Jacques Benveniste entdeckte das Gedächtnis des Wassers

Jacques Benveniste war jener Forscher, der das Gedächtnis des Wassers durch die Homöopathie entdeckte!
Jacques Benveniste schenkte der Welt die Erkenntnis, dass das Wasser ein Gedächtnis hat – wissenschaftlich gelang der Beweis erstmals Ende der 90er Jahre den Koreanern – der NEW Science Society.

https://www.britannica.com/biography/Jacques-Benveniste

The memory of water

The life and work of Jacques Benveniste taught us valuable lessons about how to deal with fringe science, says Philip Ball.

Benveniste’s paper seemed to validate the claims made for homeopathic medicines.Benveniste’s paper seemed to validate the claims made for homeopathic medicines.© Getty

Jacques Benveniste, who gave the world the ‚memory of water‘, died in Paris on 3 October. He will certainly be remembered for the phrase his work inspired, which has become the title of a play and a rock song, as well as a figure of everyday speech.

http://www.nature.com/news/2004/041004/full/news041004-19.html

The memory of water is a reality

The concept of the memory of water goes back to 1988 when the late Professor Jacques Benveniste published, in the international scientific journal Nature, claims that extremely high ‘ultramolecular’ dilutions of an antibody had effects in the human basophil degranulation test, a laboratory model of immune response.
In other words, the water diluent ‘remembered’ the antibody long after it was gone. His findings were subsequently denounced as ‘pseudoscience’ and yet, despite the negative impact this had at the time, the idea has not gone away.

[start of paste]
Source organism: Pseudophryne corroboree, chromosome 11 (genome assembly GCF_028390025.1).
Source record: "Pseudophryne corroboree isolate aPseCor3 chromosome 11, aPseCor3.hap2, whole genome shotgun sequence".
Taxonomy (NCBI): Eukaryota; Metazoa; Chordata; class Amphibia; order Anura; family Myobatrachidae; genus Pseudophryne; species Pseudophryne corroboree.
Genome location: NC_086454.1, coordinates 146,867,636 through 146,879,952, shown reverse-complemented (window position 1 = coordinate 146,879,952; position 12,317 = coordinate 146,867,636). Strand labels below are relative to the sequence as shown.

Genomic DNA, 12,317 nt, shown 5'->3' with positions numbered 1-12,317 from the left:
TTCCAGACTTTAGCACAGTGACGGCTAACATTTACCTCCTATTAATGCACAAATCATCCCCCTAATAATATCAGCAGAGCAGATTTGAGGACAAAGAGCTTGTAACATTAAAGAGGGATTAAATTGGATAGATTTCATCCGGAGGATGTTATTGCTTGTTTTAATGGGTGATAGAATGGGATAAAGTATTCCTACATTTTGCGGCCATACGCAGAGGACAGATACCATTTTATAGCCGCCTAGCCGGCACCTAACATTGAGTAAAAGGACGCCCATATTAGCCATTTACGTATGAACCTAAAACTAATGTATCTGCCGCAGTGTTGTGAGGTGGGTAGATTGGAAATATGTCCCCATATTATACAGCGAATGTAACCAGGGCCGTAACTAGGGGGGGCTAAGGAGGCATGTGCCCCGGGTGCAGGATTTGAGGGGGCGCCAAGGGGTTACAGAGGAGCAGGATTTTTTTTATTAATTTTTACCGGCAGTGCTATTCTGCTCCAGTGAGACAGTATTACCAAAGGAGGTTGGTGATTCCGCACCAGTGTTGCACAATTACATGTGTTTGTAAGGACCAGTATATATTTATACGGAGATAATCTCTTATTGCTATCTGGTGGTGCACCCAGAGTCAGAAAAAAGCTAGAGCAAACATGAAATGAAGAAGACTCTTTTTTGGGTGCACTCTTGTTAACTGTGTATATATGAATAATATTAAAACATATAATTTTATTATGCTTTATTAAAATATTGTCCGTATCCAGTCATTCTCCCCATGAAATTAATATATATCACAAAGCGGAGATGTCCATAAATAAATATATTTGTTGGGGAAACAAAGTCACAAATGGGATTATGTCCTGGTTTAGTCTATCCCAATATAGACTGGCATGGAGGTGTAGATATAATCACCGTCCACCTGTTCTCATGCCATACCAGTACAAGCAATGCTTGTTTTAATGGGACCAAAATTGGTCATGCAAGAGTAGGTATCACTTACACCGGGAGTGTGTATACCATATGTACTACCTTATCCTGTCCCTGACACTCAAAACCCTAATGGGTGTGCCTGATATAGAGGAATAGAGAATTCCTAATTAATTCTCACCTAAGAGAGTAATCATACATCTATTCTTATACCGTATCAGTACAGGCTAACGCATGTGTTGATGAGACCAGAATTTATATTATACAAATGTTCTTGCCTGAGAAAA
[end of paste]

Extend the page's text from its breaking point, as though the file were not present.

In a special issue of Homeopathy, scientists from the Czech Republic, France, Germany, Italy, Russia, USA as well as the UK present remarkably convergent views from groups using entirely different methods, indicating that large-scale structural effects can occur in liquid water, and can increase with time. Such effects might account for claims of memory of water effects. (source: Elsevier)

http://thememoryofwater.com/

 

Jacques Benveniste (* 12. März 1935 in Paris; † 3. Oktober 2004 ebenda) war ein französischer Mediziner.

Bekannt wurde Benveniste vor allem durch seine Behauptung, hochgradig verdünnte Antigene könnten über einen „Gedächtniseffekt“ des Wassers weiße Blutzellen (Leukozyten) beeinflussen. Ein Bericht über diese besonders für die Homöopathie bahnbrechend erscheinende Neuigkeit wurde 1988 sogar im renommierten Wissenschaftsmagazin Nature veröffentlicht[1] und zog einen jahrelangen Streit nach sich.[2]